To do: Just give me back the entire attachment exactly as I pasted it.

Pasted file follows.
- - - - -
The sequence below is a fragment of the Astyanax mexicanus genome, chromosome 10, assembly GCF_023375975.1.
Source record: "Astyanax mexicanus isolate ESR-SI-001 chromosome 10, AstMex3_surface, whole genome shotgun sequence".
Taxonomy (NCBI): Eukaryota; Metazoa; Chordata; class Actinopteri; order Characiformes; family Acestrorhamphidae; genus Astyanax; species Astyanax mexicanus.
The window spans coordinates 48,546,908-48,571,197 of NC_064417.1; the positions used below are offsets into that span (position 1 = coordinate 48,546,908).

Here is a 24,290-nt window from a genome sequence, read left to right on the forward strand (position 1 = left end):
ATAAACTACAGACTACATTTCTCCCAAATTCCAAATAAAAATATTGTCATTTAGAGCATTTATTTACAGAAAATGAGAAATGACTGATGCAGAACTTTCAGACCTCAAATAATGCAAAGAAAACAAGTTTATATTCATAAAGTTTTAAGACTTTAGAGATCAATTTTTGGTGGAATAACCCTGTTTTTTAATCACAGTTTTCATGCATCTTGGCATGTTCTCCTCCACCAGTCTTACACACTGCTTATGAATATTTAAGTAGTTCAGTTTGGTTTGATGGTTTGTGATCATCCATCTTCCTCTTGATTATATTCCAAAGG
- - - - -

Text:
The sequence below is a fragment of the Astyanax mexicanus genome, chromosome 10, assembly GCF_023375975.1.
Source record: "Astyanax mexicanus isolate ESR-SI-001 chromosome 10, AstMex3_surface, whole genome shotgun sequence".
Taxonomy (NCBI): Eukaryota; Metazoa; Chordata; class Actinopteri; order Characiformes; family Acestrorhamphidae; genus Astyanax; species Astyanax mexicanus.
The window spans coordinates 48,546,908-48,571,197 of NC_064417.1; the positions used below are offsets into that span (position 1 = coordinate 48,546,908).

Here is a 24,290-nt window from a genome sequence, read left to right on the forward strand (position 1 = left end):
ATAAACTACAGACTACATTTCTCCCAAATTCCAAATAAAAATATTGTCATTTAGAGCATTTATTTACAGAAAATGAGAAATGACTGATGCAGAACTTTCAGACCTCAAATAATGCAAAGAAAACAAGTTTATATTCATAAAGTTTTAAGACTTTAGAGATCAATTTTTGGTGGAATAACCCTGTTTTTTAATCACAGTTTTCATGCATCTTGGCATGTTCTCCTCCACCAGTCTTACACACTGCTTATGAATATTTAAGTAGTTCAGTTTGGTTTGATGGTTTGTGATCATCCATCTTCCTCTTGATTATATTCCAAAGG